Your smile for your brother is charity – Prophet Muhammad (PBUH).
Five Inspiring Qur’anic Verses About Charity and Giving
The Qur’an has over 50 verses about charity making it one of the most talked-about subjects in the Holy Book. Islam encourages Muslims to adopt charity as a way of life as opposed to it being a random or one-off act. Indeed some charity like Zakat is mandatory whilst there is a general instruction to give charity as regularly as possible.
Here are my favourite verses about charity from the Holy Qu’ran.
Charity as a Loan to Allah (SWT)
For those who give in charity, men and women, and loan to Allah a beautiful loan, it shall be increased manifold (to their credit), and they shall have (besides) a liberal reward.”
The best transactions we can make in our lives are those with Allah (SWT) in the form of good actions for His sake. Where some good deeds come with a specific and set quantity of reward, giving charity has no such limits. In the above verse, God is telling us giving charity is like giving a loan to Him where He returns the loan with so much ‘interest’ in the form of reward that it’s manifold meaning there is no set quantity, cap or limit to it.
Charity Given With Good Intentions
Kind speech and forgiveness are better than charity followed by injury.”
There are certain etiquettes to observe when giving charity. It’s important not to feel internally boastful about what you’ve given as that can nullify the loan to Allah (SWT) which the verse after the above-quoted goes on to say.
If you do help someone in need, you should avoid reminding them of the favour you did as it can cause them to feel hurt and embarrassed nor should you go round telling other people about it. This is what can be meant by ‘injury’. Here, God is saying, it’s better to perform other deeds such as acts of kind speech and forgiveness or kindly and gracefully decline an opportunity for charity rather than to give it but then hold it over them or inflate our own ego.
Not to Compare or Belittle Someone’s Charity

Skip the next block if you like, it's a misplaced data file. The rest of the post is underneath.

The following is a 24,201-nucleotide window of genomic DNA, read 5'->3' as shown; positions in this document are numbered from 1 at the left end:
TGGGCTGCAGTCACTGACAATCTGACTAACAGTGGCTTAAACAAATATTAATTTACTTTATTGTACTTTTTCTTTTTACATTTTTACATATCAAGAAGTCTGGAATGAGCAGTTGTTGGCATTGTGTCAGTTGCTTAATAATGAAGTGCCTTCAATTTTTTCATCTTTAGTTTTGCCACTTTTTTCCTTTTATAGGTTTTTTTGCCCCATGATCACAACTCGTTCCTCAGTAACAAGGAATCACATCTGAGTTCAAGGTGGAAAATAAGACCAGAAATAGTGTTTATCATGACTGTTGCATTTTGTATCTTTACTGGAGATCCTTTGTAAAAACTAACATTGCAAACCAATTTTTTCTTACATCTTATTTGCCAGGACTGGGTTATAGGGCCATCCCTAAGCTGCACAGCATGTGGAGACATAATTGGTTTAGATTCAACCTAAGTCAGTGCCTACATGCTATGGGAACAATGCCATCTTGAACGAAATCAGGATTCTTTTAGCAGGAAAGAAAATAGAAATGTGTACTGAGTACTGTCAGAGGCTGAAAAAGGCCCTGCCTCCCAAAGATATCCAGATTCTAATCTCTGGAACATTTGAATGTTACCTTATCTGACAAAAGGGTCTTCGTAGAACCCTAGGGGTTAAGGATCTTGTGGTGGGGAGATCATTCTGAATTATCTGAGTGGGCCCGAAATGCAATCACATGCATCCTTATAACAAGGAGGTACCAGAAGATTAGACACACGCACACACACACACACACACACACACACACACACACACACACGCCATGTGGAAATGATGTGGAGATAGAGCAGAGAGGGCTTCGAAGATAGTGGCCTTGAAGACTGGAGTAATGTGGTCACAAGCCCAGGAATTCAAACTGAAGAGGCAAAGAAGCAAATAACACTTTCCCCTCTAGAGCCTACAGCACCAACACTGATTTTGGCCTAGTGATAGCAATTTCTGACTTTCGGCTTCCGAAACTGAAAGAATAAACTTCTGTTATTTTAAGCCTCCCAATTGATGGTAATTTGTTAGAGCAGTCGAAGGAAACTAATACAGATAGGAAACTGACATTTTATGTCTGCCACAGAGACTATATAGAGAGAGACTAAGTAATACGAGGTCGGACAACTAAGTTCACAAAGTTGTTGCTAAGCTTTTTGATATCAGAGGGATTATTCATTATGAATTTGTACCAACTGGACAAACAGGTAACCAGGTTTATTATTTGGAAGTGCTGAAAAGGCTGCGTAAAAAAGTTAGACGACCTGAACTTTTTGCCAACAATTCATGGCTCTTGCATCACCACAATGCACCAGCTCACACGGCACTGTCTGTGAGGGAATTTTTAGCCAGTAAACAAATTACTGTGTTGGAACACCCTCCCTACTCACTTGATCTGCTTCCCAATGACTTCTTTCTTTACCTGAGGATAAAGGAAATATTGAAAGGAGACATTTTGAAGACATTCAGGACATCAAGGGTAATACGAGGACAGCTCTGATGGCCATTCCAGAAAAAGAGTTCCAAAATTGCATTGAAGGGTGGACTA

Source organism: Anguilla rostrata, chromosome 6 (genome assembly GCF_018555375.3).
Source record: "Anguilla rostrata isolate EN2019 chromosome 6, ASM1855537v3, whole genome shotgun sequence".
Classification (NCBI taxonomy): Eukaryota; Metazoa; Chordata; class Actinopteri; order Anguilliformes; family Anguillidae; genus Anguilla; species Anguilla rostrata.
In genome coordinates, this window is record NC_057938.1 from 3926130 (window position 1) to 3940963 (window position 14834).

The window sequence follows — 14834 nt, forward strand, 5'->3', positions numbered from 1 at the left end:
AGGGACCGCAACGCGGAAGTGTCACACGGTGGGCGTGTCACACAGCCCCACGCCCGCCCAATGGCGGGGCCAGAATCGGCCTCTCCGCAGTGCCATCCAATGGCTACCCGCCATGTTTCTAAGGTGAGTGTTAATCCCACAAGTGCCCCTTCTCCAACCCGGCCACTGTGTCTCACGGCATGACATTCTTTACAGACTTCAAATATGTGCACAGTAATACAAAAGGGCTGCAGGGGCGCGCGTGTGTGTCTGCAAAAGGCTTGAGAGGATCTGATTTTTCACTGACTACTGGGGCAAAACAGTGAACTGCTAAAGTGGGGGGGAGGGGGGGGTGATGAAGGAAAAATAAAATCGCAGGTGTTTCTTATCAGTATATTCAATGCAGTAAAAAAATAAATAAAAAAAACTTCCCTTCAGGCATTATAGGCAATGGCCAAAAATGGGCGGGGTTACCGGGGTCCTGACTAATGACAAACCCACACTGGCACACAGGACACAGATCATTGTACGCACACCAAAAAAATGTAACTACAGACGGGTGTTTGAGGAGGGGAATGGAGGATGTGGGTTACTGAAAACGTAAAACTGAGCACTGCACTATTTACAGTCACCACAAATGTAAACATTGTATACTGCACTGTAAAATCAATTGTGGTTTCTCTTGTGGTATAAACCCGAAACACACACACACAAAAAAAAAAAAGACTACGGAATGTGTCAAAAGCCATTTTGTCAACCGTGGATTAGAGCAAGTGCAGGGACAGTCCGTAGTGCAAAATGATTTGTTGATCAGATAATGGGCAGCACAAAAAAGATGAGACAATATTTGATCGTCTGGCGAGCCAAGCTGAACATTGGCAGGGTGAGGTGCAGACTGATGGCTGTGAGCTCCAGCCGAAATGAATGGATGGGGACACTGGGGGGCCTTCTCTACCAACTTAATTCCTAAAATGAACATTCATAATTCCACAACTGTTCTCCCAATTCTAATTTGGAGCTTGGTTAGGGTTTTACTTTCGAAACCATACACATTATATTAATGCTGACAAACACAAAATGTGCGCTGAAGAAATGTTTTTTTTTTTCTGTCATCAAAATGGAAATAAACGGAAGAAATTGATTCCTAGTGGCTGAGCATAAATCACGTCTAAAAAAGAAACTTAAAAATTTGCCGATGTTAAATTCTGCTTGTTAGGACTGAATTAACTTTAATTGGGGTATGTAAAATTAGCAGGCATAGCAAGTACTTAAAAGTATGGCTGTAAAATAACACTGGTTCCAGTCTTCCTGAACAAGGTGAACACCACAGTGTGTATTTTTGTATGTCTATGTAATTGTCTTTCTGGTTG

It is they who criticise the believers who give freely and those who can only give a little with great effort: they scoff at such people, but it is God who scoffs at the – a painful punishment awaits them.”
We should avoid speculating and conjecturing over the charity of other people. If, for example, you see a wealthy person seemingly give a little charity, you should not rebuke them or gossip about them behind their backs on the account they should be able to give more.
Similarly, when someone only gives a little, we should not laugh at the quantity given. God accepts and multiplies all charity and we’re not in a position to judge. We all have our own circumstances and we give within our capacity. It’s not for anyone to judge or comment on.
Giving to Charity Secretly and Openly
Those who give, out of their own possessions, by night and by day, in private and in public will have their reward with their Lord.”
In this verse, God makes a distinction between when and how to give charity. It could be said giving charity by the day refers to public acts of charity that others can see and night pertains to charity given in secret. Here day and night could be metaphorical.
Charity given in secret is arguably the best form of charity because it prevents one from becoming arrogant about it. On the other hand, performing charitable acts in public can serve as an inspiration and encouragement for others to follow. For example, if a prominent member of society publicly endorses a charity, it can lead others to donate and help the charity achieve its goals.
Whether to choose to give in secret or open is up to the individual and what they feel is more beneficial.
Giving Things Away you Love in Charity
You will never attain righteousness until you spend in charity from that what you love.”
It is mentioned that this verse came to the mind of the daughter of the Prophet (PBUH), Lady Fatima (as) who gave away her new wedding dress on the day of her wedding instead of an older dress to a beggar who could sell it to support themselves and their family.
A great etiquette in charitable giving is giving away something that is dear to you. It’s easy for us to donate clothes we don’t wear anymore or a sum of money that makes no difference to us if lost.
Without, of course, putting ourselves in poverty and harms way, we should consider donating things that we have an attachment to. Not only does it help us detach from worldly things but is a ‘loan’ to God that will be much more heavily rewarded.